Maintaining the Delicate Balancing Act in the Israel-Egypt Security Relationship
SOURCE: AP/Hatem Moussa
This column is part of a series based on seven days of meetings in Jerusalem, Ramallah, and Tel Aviv, Israel, with top officials and experts from the Israeli government, Palestinian Authority, and other international organizations.
In his office perched high in the Tel Aviv skyline in the Ministry of Defense, an Israeli defense official sighed when discussing—with the delegation from the Center for American Progress currently visiting Israel—the turmoil and political changes taking place in the countries around Israel and predicted a “troubled coexistence” ahead for Israel and its neighbors.
But when the discussion turned to specific, behind-the-scenes details of Israeli-Egyptian security coordination in recent months, this Israeli official outlined ongoing lines of communication across multiple points of contact. A separate discussion later that afternoon with an Egyptian diplomat based in Tel Aviv confirmed the basic details of multiple Israeli-Egyptian channels operating to address a range of security challenges. Although problems remain and the bilateral Israel-Egypt relationship is far from perfect, there are very active efforts underway to maintain the commitments made in the 1979 Egypt-Israel Peace Treaty.
When former Egyptian President Hosni Mubarak was pushed from office two years ago, many observers worried about the imminent collapse of the peace treaty. This hasn’t happened—in large part because it remains in the overall national interests of both countries to maintain this security framework. It is also due to engaged leadership, support, and military support from the United States to both Israel and Egypt.
The United States should continue this support. Recent proposals from some voices in Congress to cut off military assistance to Egypt—including a recent bill that Sen. Jim Inhofe (R-OK), the ranking member of the Senate Armed Services Committee, introduced to conditionally suspend certain military sales to Egypt—would not advance U.S. national security interests if implemented. Those voices in Congress calling for cuts in military assistance to Egypt who argue that they are seeking to protect Israel need to listen more carefully to what Israel’s security officials think: The consensus is that now is not the time to make rash cuts in assistance to Egypt.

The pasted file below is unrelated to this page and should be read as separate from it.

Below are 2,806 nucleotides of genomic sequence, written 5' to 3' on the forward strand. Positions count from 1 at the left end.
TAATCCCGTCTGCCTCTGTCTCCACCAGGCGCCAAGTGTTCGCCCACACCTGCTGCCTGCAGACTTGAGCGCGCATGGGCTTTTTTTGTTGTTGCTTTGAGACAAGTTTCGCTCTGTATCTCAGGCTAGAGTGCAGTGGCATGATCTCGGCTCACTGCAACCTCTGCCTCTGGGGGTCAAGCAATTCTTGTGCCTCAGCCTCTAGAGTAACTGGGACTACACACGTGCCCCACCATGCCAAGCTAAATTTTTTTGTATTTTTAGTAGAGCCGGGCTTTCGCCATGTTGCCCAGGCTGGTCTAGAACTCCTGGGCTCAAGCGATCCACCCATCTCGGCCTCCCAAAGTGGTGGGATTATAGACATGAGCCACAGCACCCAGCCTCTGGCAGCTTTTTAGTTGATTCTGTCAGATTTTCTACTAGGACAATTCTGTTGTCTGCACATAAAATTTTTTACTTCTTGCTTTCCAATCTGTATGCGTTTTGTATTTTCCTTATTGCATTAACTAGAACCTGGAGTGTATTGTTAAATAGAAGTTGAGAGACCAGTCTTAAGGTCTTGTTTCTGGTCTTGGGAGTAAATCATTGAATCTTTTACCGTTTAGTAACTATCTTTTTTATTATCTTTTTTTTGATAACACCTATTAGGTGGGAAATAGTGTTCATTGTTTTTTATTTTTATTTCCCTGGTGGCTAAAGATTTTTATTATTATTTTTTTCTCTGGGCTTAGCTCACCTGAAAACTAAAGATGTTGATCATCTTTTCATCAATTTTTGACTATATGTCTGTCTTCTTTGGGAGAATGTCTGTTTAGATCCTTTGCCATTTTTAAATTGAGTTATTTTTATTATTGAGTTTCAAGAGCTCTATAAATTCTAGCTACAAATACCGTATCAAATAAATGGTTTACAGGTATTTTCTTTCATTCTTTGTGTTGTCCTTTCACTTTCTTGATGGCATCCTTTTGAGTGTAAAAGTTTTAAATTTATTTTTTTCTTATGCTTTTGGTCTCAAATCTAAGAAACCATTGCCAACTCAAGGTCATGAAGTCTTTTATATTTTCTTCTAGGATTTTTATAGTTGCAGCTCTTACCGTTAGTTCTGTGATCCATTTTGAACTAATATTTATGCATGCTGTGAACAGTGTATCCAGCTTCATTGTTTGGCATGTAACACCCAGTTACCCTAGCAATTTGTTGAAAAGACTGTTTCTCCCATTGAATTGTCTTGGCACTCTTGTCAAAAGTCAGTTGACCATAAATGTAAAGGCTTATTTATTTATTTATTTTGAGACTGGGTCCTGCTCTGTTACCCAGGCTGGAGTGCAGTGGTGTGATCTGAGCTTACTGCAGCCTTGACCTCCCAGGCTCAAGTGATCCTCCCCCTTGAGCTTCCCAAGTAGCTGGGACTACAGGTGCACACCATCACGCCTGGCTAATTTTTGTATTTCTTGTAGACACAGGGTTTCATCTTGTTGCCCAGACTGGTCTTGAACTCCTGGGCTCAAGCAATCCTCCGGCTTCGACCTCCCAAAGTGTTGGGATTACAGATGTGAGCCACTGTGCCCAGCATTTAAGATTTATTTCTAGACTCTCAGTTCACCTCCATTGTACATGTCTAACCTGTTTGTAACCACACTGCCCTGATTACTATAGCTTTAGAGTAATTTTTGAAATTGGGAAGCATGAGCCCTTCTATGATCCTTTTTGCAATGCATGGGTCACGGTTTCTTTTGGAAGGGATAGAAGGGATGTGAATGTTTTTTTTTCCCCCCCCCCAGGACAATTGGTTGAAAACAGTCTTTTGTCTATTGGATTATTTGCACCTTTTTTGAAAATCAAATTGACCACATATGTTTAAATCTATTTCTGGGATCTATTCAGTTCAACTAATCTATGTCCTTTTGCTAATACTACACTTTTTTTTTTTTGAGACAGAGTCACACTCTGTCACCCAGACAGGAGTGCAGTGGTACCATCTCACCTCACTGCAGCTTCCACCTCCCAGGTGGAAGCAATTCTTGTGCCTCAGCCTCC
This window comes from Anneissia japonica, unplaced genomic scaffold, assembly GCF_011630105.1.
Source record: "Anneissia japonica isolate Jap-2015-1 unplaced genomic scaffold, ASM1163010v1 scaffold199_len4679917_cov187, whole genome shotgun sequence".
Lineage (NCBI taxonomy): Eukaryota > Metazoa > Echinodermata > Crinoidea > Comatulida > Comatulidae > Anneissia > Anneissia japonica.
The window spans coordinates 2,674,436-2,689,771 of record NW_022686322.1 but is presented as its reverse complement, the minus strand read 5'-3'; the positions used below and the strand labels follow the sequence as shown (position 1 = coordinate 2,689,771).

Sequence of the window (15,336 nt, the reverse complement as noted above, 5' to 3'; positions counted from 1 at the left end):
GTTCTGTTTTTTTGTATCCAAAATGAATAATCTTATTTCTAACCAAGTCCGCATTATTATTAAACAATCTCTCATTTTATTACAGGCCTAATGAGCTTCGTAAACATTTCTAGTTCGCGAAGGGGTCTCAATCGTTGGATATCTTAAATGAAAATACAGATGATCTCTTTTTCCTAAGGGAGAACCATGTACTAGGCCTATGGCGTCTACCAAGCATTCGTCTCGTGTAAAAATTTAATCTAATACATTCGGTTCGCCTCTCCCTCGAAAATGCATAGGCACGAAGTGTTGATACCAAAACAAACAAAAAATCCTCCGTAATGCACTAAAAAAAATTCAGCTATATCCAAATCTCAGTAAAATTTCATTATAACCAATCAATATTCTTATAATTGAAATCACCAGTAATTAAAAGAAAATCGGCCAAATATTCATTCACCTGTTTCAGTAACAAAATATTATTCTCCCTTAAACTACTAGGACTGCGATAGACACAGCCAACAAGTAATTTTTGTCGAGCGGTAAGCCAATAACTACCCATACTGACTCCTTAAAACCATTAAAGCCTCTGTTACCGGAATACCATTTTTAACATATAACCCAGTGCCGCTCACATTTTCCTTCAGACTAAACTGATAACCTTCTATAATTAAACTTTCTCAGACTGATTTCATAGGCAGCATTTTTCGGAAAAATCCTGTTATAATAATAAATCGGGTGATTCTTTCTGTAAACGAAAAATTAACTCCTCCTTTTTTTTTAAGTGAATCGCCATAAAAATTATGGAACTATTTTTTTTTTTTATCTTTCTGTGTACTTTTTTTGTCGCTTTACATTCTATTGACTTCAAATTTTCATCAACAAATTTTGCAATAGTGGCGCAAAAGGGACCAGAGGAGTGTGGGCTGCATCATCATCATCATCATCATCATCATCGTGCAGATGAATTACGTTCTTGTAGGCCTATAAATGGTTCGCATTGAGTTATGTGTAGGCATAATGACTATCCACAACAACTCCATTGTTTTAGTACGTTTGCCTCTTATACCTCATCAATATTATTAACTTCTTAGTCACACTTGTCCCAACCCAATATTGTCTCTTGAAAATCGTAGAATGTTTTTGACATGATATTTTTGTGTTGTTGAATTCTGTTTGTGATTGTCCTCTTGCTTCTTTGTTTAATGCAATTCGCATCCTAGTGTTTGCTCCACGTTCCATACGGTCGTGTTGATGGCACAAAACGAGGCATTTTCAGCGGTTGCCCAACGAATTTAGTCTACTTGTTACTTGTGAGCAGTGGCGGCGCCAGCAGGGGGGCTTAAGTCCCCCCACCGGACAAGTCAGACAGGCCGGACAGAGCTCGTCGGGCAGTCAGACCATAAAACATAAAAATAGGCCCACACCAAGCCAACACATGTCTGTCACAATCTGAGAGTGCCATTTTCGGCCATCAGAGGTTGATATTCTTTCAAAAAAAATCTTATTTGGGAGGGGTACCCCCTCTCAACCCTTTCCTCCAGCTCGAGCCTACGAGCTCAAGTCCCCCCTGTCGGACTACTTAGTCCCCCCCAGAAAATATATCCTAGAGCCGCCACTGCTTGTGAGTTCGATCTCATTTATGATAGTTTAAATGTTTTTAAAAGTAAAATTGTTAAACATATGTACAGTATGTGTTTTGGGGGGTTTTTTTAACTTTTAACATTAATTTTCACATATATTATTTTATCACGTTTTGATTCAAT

The approach that the Obama administration has adopted on Egypt since 2011 has generally struck the right balance of trying to advance U.S. interests and values—seeking to manage change in Egypt, as I argued in this report last year. The administration has done more to voice concerns about the growing political legitimacy crisis and concerns about the lack of pluralism, but it can also do more to prepare policy options for the next phase of Egypt’s transition. On balance and considering the many complications, however, the Obama administration has done a good job advancing U.S. regional security interests.
Israelis are concerned about the potential long-term impact of Egypt’s political and security transition on Israel’s national security interests. But for the time being, Egypt’s and Israel’s military and intelligence services maintain an active dialogue on important regional security questions such as security threats from terrorist groups in the Sinai Peninsula and the Gaza Strip.
The United States serves as an important interlocutor in this dialogue. This coordination was on full display last November when violence flared up in the Gaza Strip and Egypt, Israel, and the United States worked behind the scenes to arrange a ceasefire and prevent a wider conflict. In a poll conducted late last year, two-thirds of Israelis said that Egyptian President Mohamed Morsi had a positive impact in ending the violence last November.
Beneath the turmoil and heated political rhetoric in Egypt, the country’s security establishment has continued to work with Israel and the United States to address regional security threats. The fact that this security coordination between Egypt and Israel has not collapsed as some predicted indicates that key officials in Egypt understand it is in their country’s own national security interests to maintain the security framework that was established more than 30 years ago in the peace treaty between the two countries.
The Egyptian official based in Tel Aviv outlined a concept of linking the challenges together in a process for managing and deescalating conflict as a possible bridge to resolving the larger dispute. He highlighted three tracks—first, the ongoing indirect discussion between Israel and Hamas, the Palestinian terrorist organization and political party, in which Egypt plays the lead role as the main intermediary. These talks were a natural extension of the efforts to deescalate last November’s conflict and are focused on ways to improve the quality of life in Gaza while addressing Egyptian and Israeli security concerns. The second track is internal Palestinian reconciliation and the Egyptian attempts to consummate a deal between Hamas and Fatah, the secular-nationalist party that has dominated the Palestine Liberation Organization for decades, which would lead to the Palestinian Authority’s return to the Gaza Strip. The third track is the idea of reviving negotiations between Israelis and Palestinians in coordination with the two other tracks.